The European Central Bank’s decision to swap some of its US dollar holdings for Chinese yuan could be a major milestone on the road towards internationalisation of the RMB.
Earlier this month the ECB offloaded approximately $560 million US dollars to invest in Chinese yuan, following the launch of a diversification strategy at the start of the year involving the incorporation of the Renminbi into its foreign exchange reserves.
While the investment comprises only 1% of ECB’s roughly 68 billion Euro in foreign-exchange reserves, some observers believe that it will serve as a major boost for China’s status within the Eurozone, as well as ongoing efforts to spur the internationalisation of the RMB.
The ECB move follows the International Monetary Fund’s decision to include Chinese yuan in its Special Drawing Rights Basket of reference currencies in October last year, serving to significantly shore up its international position.
United Nations macroeconomist Yongfu Huang points out, however, that the Chinese yuan still has a very long road to travel before it can even approach the status of the US dollar as a global reserve currency.
Writing for Asia Times Online Huang points out that only 2% of global payments involve the RMB despite China accounting for 10% of global gross domestic product. China settles only 20% of its foreign trade in RMB despite being the world’s biggest trading nation, as compared to the 60% settled in euros for Eurozone external trade, and 40% in yen for Japanese trade.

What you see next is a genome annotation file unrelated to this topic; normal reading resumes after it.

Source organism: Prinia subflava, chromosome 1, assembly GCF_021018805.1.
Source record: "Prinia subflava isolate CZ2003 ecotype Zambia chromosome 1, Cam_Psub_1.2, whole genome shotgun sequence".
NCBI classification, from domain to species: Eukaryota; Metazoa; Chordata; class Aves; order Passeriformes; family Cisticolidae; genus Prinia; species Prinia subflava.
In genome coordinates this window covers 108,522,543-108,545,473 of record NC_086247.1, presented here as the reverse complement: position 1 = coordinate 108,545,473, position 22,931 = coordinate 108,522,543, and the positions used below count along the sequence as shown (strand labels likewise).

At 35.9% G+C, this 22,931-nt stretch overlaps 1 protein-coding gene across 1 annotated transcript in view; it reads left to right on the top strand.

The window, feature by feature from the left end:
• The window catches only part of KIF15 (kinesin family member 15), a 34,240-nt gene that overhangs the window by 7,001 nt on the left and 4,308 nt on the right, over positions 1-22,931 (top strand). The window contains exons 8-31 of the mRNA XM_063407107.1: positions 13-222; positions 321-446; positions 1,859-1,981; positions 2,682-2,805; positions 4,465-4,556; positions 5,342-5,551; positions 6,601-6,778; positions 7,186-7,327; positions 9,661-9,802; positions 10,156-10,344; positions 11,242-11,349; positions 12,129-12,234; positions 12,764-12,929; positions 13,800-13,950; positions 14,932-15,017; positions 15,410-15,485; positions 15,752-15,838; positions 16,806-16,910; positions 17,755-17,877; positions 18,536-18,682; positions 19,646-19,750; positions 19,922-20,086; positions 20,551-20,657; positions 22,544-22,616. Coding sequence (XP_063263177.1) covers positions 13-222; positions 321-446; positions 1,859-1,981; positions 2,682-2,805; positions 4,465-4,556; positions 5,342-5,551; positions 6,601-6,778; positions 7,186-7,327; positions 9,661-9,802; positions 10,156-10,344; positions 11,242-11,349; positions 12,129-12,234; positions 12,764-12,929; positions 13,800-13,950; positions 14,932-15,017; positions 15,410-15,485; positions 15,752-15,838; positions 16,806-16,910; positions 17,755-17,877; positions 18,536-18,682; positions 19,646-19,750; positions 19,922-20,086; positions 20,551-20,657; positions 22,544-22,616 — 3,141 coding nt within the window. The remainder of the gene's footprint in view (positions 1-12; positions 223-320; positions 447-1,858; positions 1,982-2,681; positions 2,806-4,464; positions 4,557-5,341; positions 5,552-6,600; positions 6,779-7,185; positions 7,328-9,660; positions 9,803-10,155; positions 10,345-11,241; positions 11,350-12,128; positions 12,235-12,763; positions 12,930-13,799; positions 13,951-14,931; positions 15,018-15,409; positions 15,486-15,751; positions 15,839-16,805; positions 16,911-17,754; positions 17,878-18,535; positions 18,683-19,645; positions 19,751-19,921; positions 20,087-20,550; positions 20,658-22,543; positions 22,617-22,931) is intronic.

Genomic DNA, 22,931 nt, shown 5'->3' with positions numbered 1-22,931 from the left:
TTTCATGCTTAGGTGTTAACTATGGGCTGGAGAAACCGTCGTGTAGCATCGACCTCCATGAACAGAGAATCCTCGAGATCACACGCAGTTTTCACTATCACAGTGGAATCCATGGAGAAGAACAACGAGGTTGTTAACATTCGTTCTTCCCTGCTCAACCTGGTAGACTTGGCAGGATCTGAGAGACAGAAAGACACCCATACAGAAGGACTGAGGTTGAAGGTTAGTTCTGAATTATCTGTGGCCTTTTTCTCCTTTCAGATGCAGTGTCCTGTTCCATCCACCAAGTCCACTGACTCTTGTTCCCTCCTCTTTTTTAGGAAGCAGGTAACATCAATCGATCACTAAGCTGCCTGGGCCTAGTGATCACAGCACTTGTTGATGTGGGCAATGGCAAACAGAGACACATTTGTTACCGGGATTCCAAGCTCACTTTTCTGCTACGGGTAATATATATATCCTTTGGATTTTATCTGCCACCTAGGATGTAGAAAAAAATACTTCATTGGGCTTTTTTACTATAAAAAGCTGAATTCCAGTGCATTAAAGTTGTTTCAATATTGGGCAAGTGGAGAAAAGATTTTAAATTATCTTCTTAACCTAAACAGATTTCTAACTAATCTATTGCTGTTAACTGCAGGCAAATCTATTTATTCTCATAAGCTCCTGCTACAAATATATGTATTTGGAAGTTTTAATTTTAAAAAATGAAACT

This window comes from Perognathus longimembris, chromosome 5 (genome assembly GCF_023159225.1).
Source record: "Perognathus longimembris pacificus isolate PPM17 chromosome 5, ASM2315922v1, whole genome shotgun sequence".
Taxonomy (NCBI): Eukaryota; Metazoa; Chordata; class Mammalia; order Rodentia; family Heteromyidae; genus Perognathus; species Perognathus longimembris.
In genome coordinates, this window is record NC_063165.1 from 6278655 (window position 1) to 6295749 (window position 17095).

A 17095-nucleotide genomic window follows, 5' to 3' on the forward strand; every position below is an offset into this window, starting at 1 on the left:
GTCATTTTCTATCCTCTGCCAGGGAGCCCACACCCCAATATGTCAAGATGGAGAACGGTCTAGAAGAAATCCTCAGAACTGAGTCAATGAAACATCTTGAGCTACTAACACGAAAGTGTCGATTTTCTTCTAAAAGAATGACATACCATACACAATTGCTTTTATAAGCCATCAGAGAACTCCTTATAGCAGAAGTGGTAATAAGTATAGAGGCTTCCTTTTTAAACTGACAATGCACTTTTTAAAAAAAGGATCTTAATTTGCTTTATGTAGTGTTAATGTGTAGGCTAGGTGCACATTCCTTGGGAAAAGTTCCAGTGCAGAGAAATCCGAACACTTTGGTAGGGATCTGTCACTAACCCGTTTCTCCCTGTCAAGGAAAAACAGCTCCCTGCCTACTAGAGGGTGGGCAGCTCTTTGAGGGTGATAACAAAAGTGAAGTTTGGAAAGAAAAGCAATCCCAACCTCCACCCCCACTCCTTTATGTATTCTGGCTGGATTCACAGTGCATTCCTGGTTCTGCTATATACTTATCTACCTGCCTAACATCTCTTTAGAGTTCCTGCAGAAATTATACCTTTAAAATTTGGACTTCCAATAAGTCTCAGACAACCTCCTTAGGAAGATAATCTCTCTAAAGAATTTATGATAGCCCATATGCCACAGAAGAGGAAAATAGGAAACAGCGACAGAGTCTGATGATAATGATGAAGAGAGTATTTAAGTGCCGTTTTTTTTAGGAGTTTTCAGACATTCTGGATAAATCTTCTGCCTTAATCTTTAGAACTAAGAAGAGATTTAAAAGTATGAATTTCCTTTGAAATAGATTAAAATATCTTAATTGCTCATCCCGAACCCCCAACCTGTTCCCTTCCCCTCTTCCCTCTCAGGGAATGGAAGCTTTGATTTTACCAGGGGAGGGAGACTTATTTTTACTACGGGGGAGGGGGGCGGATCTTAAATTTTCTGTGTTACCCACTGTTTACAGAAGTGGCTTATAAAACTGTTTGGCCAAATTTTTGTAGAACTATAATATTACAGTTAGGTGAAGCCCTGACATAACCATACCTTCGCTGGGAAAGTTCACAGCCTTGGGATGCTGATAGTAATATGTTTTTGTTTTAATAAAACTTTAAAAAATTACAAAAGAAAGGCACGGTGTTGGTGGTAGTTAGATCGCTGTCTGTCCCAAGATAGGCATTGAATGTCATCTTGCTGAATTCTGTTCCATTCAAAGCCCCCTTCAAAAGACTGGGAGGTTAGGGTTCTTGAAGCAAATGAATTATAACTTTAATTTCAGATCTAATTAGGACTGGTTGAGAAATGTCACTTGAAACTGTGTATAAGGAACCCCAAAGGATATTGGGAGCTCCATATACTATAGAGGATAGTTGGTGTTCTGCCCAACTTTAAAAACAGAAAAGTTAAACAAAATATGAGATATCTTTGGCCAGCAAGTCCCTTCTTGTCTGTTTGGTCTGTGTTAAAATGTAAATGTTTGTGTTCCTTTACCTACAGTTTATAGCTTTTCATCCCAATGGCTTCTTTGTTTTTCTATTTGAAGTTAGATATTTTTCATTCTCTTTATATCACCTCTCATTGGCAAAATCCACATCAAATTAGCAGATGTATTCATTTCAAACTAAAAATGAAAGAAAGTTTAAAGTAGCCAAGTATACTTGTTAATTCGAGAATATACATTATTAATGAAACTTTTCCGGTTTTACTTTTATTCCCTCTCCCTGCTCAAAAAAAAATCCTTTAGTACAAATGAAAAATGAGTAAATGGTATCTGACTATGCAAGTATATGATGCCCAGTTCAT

Huang nonetheless points out that the long road the Chinese yuan still needs to travel should serve as a spur for much needed financial reforms and policy improvements by Beijing.
“The internationalisation of the RMB has been an adamant national policy goal for Chinese government,” writes Huang. “We should expect to see improved industry-side infrastructure, strengthened financial regulations, a well structured deposit insurance scheme, improved market-driven exit mechanisms for financial institutions,etc.”
In order to advance the use of the RMB internationally, as well as accelerate progress towards full convertibility and true reserve currency status, Huang advocates that policymakers focus on three areas in particular.
The first involves maintenance of stable growth, stable exchange rates and low inflation, in order to prevent the types of abrupt cross-border money flows that compel regulators to step up capital controls.
The second will be deepening of capital markets, acceleration of the integration of onshore and offshore capital markets, as well as expansion of offshore markets and global RMB Liquidity.
Huang points to numerous measure already taken to expedite capital market integration, including the Shanghai-Hong Kong Stock Connect initiative permitting short selling of stocks by overseas investors, and the execution of swap agreements between the People’s Bank of China and other central banks to provide RMB liquidity to overseas markets.
The third and final area in Huang opinion is improvements to China’s legal and regulatory framework with the goal of firming up the trust and confidence of investors, as well as raising banking-sector stability by measures such as deposit insurance and greater transparency with respect to monetary policy and foreign exchange.